Lost In Specks Of Gray


She no longer wears her engagement ring. He keeps it in a box for her, afraid of what she might do with the sharp edges of the diamond. Her hands are older now; the lines are deep set like tree roots, veins weaving above and below each other, prominent. They had been young once, impulsive, artistic. He remembers ribbons rising up from the cigarette she would hold between piano fingers. She drew him in with bloodshot eyes, a film of gray smoke he was desperate to get behind. She’s always been flighty, lurching forward through life. Back when losing control was fun, they would prop each other up as they danced through glistening streets at dawn. She was persuasive, made you want to be better without words. Fierce and passionate and headstrong. Creativity bubbled just below her skin. Sometimes you could see it forming goose bumps on her pale arms once she’d made something she was really proud of. How can you leave someone who needs you to keep on living?

The house looks like its neighbor. And its neighbor’s neighbor—it goes on and on and on. Cloned homes that stretch down the street. Standing in the middle, you are trapped on both sides. Caught in terrifying symmetry, he stands right where the page might fold in mathematical precision, contemplating home.

He thinks of her running away from all of this. He’d heard the flimsy door smack against the weatherboard once. It shook up the words on the newspaper he was reading and woke the baby. He found her in the field behind their home, her arms were pumping furiously, but she was drunk and couldn’t stay on course, couldn’t win the race. He remembers the inevitable collapse and her taking off her shirt, protesting living. She grabbed her naked arms and curled inward, the individual ridges in her spine jutted out of her back, pebbles evenly spaced beneath her thin, gray skin. He didn’t want to break the picture of his wife in the center of a green expanse, punctuated by wild flower heads. They were full stops all around her tiny frame. Her stillness and peace contrasted the anticipated assault, skinny legs and arms kicking out into dying light, knowing he would scoop her up with broad shoulders and protective arms.

5 p.m.

Usually, the sound of his shoes on the concrete sends her spinning. Frantic in the bathroom, she wipes her crying face so she won’t look like she cried at all. Tidies up the pills that lie in a trail next to their fallen pot. They are evidence of her trying. Trying to lift herself out of the dense specks of gray, which pierce heavy holes through her day. Today she’s too fixated on something in the distance, swaying softly and singing with the toddler in her arms. It’s dinner time but she’s dressed in her white cotton nightdress, pale blonde hair falling over nipples that would otherwise be visible through the fabric. He’s been crying for a half hour but she can’t hear him. She imagines a cloud beyond the window pane and she pinches his plump skin absentmindedly as she tries to grab hold of the condensation in her daydream.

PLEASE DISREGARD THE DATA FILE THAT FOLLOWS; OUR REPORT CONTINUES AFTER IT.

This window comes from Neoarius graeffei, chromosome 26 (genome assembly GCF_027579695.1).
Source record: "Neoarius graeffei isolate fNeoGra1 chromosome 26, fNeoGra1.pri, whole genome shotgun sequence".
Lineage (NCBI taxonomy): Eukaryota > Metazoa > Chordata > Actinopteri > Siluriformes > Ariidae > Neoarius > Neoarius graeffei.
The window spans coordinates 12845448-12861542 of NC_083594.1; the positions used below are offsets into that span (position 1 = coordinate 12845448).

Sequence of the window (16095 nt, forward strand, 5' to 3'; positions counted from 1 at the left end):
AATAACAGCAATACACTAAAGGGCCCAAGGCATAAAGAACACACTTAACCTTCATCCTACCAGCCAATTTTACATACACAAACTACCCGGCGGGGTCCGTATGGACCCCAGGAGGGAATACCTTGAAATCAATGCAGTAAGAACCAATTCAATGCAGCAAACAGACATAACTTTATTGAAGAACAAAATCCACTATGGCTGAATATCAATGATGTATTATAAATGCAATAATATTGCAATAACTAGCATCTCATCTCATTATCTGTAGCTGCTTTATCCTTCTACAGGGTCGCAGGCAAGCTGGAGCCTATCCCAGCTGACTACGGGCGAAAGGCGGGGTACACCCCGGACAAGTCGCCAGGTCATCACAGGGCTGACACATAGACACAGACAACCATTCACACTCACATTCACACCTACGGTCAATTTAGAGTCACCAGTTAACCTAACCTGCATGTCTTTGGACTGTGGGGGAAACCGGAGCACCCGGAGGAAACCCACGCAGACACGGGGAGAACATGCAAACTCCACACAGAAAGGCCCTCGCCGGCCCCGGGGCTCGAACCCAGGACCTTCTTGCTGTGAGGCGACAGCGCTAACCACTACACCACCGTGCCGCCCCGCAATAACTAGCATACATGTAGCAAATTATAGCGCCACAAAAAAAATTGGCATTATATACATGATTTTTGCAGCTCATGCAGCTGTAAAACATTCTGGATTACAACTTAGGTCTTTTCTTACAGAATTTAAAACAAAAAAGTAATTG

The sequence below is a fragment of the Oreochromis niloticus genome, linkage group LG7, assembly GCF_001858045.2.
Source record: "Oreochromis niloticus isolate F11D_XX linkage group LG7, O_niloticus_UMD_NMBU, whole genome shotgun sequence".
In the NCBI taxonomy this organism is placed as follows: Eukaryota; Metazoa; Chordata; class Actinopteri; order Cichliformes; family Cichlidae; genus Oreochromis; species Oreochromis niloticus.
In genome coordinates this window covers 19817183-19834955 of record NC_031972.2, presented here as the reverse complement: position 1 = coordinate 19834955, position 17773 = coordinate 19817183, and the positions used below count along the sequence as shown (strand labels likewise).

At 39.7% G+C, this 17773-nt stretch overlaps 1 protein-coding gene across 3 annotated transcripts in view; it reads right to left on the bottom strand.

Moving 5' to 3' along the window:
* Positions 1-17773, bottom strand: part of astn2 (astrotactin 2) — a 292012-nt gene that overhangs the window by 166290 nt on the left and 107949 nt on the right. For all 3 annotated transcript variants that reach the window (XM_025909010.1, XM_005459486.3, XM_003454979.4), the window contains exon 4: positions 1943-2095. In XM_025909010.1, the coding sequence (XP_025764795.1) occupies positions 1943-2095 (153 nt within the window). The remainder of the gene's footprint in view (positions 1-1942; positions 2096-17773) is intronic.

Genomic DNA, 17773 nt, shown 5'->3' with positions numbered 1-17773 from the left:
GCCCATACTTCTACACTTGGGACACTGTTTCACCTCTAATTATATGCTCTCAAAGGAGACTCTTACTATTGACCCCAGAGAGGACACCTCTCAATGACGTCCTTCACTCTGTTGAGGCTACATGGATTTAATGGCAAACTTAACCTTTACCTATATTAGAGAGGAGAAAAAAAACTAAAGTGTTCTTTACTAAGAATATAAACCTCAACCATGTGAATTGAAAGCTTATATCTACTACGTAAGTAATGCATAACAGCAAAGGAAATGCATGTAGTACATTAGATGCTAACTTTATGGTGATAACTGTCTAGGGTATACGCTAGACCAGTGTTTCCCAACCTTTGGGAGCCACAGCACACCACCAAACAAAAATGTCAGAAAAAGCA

Now he’s in the hallway, feeling weighed down at the sight of her slim body. She snaps her head left, suddenly alert, but the eye contact is limp and her eyes flutter shut. He’s running to catch their son as she falls. It’s almost as if she’s been waiting for him to be home, to give up. She’s too tired to play mother. He sweeps her up in his arms but she doesn’t wake. She weighs the same as a child and he feels like her father.

The air is thick with sleep, all the softness of the daylight replaced by the low hanging crescent moon. They always sleep with the curtains open so even in the gray-hued night, their faces are illuminated by pale light. He, with his broad back to her, fingers tugging the duvet up to his neck protectively. She, in slumbering protest, lying sprawled, gradually encroaching. Hair mirroring limbs, long and every which way.

The bed is four poster mahogany, holding bodies cradled by a sea of blankets, twisting waves of fabric. He dreams of a boat on the ocean, of boyhood and the beautiful not knowing of innocence, of fishing and belly laughing, freckled face basking in the smiling sun’s warmth. It’s the kind of freedom one can only find in the wide open.

She is restless. Her closed eyes flicker in panic from beneath the lids as she dreams of drowning. Her watery chest heaves under the weight of the choking sea. Frantic even in sleep, she wrestles for the quilt as she tries to come out of herself.

Clock and glasses on a nightstand, life’s mundane details in the unfolded laundry or the makeup staining the dresser’s surface in hues of orange and red. The room is perfect suburban living.

2:02 a.m. Footsteps.

The gold metal smears as a hand grips it. It turns soundlessly so as not to wake up the bodies laced with sleep.

Rusty hinges creak and a figure steps into the room.


The glowing hallway throws color into the gray.

Blanket trailing behind small feet, dark strands wet from tears, sticking hair to his blotchy face. Muffled sobs are muted by the thumb in his mouth. Comfort. Disoriented, he feels for the bed. As if by instinct, the slumbering figure reaches an arm to the little boy, lifting him half-sleeping onto the blanket. He brushes past the coarse, bristly hair on his mother’s leg. It tickles. Pulled close to her naked chest, as blissful and secure as a newborn. She is soft and sleepy and so is he; his tight fists uncurl and breathing slows with the lullaby she sings. They reassure one another that a nightmare is just a nightmare without so much as a word. Cocooned in the sea of warmth, like lying back in a hot bath that soothes—soothing as the hand stroking his fine-haired head. The beat, beat, beat of his fast heart calmed by the closeness.